Proof. Consider a complemented subspace of and a projection map . Suppose is a limited completely continuous operator, so is also lcc. Since has the L-limited property, by Theorem 2.8, is weakly compact. Hence is weakly compact.

As another corollary, for infinite compact Hausdorff space , we have the following corollary for the Banach space of all continuous functions on with supremum norm.

Corollary 2.13. has the L-limited property if and only if it contains no complemented copy of .

Proof. We know that is a Banach lattice with the DP property. On the other hand, is a Grothendieck space if and only if it contains no complemented copy of [13]. So the direct implication is an application of Theorem 2.12 and the opposite implication is also an easy conclusion of Theorem 2.11.

3. Complementation in Lcc Operators

In [11], Bahreini investigated the complementability of and in . She showed that if is not a reflexive Banach space, then is not complemented in and if is not a Schur space, is not complemented in . In the following, we investigate the complementability of and in . We need the following lemma of [14].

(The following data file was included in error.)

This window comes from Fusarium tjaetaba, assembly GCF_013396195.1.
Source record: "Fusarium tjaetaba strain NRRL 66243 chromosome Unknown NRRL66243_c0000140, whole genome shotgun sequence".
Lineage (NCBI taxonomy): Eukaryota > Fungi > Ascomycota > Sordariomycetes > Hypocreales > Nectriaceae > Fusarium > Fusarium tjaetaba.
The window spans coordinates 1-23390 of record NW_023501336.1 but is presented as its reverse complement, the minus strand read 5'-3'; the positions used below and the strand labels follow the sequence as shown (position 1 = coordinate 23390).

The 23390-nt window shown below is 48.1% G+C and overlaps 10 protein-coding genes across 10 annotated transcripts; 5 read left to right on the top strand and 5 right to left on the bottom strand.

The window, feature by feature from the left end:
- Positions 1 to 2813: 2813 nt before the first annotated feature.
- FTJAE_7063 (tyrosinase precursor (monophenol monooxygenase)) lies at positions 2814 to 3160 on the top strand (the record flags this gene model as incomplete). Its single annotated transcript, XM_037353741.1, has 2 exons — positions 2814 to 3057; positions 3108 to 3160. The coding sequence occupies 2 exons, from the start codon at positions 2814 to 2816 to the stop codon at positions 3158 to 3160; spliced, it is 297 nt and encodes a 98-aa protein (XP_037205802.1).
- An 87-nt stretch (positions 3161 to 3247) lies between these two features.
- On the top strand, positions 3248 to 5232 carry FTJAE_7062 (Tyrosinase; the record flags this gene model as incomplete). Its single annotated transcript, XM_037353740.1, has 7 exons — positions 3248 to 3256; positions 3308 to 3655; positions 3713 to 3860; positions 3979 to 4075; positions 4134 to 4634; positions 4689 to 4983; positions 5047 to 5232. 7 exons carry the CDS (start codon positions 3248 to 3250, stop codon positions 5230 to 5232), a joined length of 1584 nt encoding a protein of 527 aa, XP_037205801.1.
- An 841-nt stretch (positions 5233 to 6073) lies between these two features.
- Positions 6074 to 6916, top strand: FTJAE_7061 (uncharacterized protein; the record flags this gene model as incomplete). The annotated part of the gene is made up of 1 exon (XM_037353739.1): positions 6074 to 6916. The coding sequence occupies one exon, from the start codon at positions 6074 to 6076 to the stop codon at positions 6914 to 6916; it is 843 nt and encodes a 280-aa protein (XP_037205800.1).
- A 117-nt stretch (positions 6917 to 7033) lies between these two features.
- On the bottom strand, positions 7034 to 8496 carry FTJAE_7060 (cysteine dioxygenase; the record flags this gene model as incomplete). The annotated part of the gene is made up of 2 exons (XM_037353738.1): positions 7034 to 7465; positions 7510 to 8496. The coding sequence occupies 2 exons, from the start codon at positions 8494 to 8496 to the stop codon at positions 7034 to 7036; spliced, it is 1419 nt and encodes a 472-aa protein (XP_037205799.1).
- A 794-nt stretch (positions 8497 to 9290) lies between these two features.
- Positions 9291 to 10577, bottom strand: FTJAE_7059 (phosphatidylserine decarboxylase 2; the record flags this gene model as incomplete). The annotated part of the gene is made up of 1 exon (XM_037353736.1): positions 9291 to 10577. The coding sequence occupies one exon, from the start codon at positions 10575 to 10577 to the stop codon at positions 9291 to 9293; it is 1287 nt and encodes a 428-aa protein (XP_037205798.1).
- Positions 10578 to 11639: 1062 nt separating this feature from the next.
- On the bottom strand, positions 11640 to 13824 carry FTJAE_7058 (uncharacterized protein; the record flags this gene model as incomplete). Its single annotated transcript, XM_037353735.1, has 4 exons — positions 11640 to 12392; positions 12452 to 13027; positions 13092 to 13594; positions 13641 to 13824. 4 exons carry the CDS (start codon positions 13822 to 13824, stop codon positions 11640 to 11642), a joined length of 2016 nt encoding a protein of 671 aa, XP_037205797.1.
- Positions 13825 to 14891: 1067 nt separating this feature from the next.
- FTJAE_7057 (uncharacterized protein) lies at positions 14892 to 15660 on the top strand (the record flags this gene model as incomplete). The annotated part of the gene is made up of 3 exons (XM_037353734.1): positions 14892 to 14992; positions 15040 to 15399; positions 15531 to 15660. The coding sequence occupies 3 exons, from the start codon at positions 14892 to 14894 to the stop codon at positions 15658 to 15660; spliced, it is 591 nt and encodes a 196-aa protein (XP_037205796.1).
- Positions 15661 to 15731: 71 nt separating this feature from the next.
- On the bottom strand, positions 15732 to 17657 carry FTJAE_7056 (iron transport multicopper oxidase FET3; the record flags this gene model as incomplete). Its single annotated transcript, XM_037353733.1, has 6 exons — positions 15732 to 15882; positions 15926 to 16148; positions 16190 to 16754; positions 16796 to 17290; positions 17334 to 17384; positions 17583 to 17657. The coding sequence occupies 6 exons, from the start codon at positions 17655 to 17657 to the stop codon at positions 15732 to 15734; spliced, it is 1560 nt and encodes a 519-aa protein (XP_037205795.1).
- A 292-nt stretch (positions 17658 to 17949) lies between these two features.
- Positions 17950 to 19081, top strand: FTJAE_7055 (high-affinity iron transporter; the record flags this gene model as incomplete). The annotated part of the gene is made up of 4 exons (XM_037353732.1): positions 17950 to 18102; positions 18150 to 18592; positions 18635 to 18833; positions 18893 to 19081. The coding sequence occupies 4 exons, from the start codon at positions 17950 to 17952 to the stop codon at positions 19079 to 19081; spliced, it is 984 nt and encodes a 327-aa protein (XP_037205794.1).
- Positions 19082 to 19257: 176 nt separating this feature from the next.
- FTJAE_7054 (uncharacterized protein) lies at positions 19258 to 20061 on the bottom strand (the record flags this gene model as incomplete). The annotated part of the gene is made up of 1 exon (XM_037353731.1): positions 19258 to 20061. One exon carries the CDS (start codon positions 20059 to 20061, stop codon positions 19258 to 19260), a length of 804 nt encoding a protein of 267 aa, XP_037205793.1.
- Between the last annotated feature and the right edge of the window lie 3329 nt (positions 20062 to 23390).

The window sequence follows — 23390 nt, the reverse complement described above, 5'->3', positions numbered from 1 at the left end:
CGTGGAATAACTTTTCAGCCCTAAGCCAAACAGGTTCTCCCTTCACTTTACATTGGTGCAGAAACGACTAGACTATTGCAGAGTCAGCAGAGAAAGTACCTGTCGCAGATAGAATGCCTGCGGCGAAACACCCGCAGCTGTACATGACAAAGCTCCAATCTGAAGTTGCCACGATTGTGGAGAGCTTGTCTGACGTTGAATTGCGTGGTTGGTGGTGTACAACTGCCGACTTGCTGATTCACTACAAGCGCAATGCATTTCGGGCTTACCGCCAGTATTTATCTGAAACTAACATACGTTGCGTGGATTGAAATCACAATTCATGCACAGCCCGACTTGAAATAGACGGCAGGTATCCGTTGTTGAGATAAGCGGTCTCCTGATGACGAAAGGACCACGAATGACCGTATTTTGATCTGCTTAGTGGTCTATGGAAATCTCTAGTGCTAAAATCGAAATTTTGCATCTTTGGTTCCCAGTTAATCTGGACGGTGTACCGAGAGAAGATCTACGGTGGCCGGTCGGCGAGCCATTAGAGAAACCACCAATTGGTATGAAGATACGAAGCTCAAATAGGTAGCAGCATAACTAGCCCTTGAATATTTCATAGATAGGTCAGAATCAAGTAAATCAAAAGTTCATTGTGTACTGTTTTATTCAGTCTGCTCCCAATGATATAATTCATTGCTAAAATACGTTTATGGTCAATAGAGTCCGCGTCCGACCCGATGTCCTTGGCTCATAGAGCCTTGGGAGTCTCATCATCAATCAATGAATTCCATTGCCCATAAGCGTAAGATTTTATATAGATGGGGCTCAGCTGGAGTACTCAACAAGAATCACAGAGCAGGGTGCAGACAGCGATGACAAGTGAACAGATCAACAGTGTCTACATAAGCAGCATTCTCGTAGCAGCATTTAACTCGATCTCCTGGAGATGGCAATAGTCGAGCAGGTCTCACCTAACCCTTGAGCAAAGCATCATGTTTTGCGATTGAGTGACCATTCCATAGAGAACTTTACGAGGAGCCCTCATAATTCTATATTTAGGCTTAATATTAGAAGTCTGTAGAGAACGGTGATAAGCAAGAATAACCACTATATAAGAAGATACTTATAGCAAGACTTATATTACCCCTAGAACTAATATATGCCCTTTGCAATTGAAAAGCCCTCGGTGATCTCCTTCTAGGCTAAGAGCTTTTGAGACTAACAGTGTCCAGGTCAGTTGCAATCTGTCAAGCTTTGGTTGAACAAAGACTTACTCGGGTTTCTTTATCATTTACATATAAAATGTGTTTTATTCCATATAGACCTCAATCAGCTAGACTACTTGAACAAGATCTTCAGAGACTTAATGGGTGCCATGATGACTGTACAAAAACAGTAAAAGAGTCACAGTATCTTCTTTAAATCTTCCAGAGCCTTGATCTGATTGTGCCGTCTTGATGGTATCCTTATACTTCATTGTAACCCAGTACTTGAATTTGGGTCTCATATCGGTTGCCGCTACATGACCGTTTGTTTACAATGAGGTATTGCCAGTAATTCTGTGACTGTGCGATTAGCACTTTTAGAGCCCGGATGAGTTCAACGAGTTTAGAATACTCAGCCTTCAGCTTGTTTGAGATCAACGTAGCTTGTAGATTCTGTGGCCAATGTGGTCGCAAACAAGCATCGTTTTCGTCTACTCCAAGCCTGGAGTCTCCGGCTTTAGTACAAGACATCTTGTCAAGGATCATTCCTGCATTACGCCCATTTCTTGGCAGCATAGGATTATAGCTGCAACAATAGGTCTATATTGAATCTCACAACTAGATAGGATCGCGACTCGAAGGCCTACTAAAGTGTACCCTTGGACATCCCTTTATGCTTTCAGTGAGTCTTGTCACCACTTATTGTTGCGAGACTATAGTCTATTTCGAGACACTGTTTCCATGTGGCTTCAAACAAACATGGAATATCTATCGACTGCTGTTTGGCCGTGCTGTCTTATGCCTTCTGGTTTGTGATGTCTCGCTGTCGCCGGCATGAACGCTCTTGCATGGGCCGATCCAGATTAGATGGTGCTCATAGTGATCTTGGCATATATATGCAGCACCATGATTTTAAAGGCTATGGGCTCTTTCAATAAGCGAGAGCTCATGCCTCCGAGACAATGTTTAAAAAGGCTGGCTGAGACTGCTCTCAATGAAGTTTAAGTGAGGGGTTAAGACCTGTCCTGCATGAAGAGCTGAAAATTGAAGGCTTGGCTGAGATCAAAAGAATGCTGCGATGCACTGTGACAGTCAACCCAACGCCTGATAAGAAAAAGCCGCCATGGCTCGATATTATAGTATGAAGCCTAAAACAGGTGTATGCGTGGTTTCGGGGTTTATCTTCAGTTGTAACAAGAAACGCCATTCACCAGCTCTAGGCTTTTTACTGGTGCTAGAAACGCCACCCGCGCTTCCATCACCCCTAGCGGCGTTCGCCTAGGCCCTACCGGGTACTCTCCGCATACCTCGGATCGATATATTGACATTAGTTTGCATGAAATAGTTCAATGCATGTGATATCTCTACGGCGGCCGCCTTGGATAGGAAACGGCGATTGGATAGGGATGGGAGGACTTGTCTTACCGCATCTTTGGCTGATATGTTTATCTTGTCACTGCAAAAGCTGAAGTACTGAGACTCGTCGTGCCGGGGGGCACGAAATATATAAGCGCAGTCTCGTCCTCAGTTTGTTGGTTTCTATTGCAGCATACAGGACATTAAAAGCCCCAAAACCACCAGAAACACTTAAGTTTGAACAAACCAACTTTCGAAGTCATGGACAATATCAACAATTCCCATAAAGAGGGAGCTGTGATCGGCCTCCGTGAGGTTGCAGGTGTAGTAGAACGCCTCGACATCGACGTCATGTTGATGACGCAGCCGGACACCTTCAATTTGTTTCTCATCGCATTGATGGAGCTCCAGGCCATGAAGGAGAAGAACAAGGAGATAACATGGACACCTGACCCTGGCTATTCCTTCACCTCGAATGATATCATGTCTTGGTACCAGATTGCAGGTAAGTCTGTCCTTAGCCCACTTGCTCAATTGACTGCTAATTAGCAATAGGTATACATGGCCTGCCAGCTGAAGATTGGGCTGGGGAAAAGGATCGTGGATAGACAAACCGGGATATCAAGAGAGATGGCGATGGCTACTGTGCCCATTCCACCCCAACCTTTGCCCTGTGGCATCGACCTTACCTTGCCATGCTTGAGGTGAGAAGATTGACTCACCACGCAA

Lemma 3.1. Let be a separable Banach space, and is a bounded linear operator with for all . Then there is an infinite subset of such that for each , , where is the set of all with for each .

Theorem 3.2. If does not have the L-limited property, then is not complemented in .

Proof. Consider a subset of that is L-limited but it is not relatively weakly compact. So there is a sequence in that has no weakly convergent subsequence. Hence defined by is an lcc operator but it is not weakly compact. Choose a bounded sequence in such that has no weakly convergent subsequence. Let , the closed linear span of the sequence in . It follows that is a separable subspace of such that is not a weakly compact operator. If , we have is bounded and has no weakly convergent subsequence.
Now define by , where and . Then
We claim that for each , .
Fix and a weakly null and limited sequence in . Since is an L-limited set, . So we have as . This finishes the proof of the claim and so is a well-defined operator into .